Dutchess County Classic Half Marathon


I had high expectations for today’s race, the Dutchess County Classic Half Marathon.  I’ve had a good couple of weeks of running, and although I’ve been traveling, I’ve managed to squeeze in few quick speed workouts (meaning the workouts were short in length, not that they were especially fast!).  My performance did not match my expectations, and I’ve been thinking hard about why that is.

First, let me say the Dutchess County Classic is an awesome half marathon.  There must be over 1000 runners, and the race is well organized and a total blast.  The Taconics met early, with many of us arriving almost two hours early for the 8:45am start.  It was fun to hang out and chew the fat, although I think next year we should bring some chairs.  I’m not sure standing up for two hours is the most awesome way to spend a pre-half marathon morning.

There was kids race that was supposed to go off at 8:30, but it was delayed and we wound up starting the race late, I think a little after nine.  I lined up with my training buddies, and Alyissa and I discussed doing 6:50 miles which would have gotten me in at well below a 1:30.  This was, I can say with the benefit of retrospect, about as realistic as a flying freakin’ unicorn.

Let me note for the record that I’m not doing a fall marathon.  Let me also note that my friends Alyssia and Bill are.  And that many of my other friends, unlike me, are also joining them for their 20 milers.  And, I’ve recently learned, doing two quality runs a week in addition to a long run.  Let me also note, in general, and for the record,  they are in way way better shape than me.  But, sure, why not match my expectations to theirs?  If Alyissa is going to do a sub 1:30, after 12 weeks of great training, why shouldn’t I run a sub 1:30?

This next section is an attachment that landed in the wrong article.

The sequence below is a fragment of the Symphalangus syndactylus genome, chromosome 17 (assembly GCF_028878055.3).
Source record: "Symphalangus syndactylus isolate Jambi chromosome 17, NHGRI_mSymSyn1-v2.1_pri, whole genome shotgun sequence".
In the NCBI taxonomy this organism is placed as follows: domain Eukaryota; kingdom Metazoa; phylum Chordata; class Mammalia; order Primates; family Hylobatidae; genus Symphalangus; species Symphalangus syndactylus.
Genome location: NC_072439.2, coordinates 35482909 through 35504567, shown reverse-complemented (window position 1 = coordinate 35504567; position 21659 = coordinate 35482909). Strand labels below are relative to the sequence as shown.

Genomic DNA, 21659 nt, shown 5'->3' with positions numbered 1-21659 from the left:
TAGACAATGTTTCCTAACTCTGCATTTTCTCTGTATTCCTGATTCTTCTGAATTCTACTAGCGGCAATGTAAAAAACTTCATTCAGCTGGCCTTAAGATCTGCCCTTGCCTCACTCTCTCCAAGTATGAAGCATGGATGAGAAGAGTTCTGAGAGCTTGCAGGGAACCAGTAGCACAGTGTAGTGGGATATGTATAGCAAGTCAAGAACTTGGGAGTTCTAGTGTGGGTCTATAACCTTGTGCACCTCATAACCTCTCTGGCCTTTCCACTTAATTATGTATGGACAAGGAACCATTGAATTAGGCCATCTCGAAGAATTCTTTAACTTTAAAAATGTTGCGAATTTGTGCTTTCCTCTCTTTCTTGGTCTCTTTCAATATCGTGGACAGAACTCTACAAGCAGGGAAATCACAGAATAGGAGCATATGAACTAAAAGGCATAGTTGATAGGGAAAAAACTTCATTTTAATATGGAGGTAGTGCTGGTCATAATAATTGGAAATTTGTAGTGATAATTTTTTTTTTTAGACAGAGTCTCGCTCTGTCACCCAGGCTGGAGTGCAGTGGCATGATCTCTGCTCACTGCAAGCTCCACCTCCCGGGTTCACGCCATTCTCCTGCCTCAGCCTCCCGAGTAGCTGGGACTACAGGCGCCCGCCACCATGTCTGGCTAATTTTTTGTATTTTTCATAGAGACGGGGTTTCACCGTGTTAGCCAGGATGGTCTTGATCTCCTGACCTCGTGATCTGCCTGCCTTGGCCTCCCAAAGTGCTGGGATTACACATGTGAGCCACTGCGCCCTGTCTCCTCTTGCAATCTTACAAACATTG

Anyway, back to the race.  The gun went off, and we were right at the start, so a great beginning.  I looked at the Garmin (who my friend Bill has now taught me to refer to as the “wrist bitch”) and noticed that we were running like a 6:30 mile.  Er, that’s not so good.  I finished mile one at 6:35, and fell off Alyssia realizing I was going to have to moderate my efforts a little bit.  Mile 2, 6:40.  Still too fast.  Mile 3, 6:51.  OK, back in the freakin’ ballgame.  Mile 4, 6:51.  Feeling good.

I’ve always walked through the waterstops in a race.  I’m a total spaz , I’m convinced if I ran through them,  I’ll well hidrate my chin and shirt, but little else.  I’ve always been able to slow down, walk a few steps, drink, and make up that time.  I’ve always been able to do that before this race.  Stopped for water.  Mile 5, 7:14.  Er, that’s not good.

Mile 6, 6:47.  Nice.

Mile 7, 6:59.  After trying to hold on to a 6:50.  At this point, I begun a mental review about running, weighing the benefits that running gives us all, and reviewing the gift that it is in my life.  I can summarize my thoughts: “I hate running.  This sucks.  How freakin’ long is this race?  Maybe the measured it short.  I mean it’s a classic.  Maybe it’s a really well kept secret that this race is short.  Man do I hate running.”

Mile 7, 7:16.  Voices in head quiet.

Mile 8, 7:20.  Thoughts “I hate running even more.”

Mile 9, 7:15.  Stopped for water.  “I hate running.  I don’t hate water.”

Mile 10, 7:03.  “OK, three miles, you bastard, run.  Wait, did that say 7:03?  Pathetic.”

Mile 11, 7:20, “Some guy in freakin’ Vibram’s just passed me.  Well, he’s got good form.  Maybe there’s something to barefoot running.  I’d try it, except in about 2.1 miles I’m quitting running.”

Mile 12, 7:05.  No comment.

Mile 13, 7:20.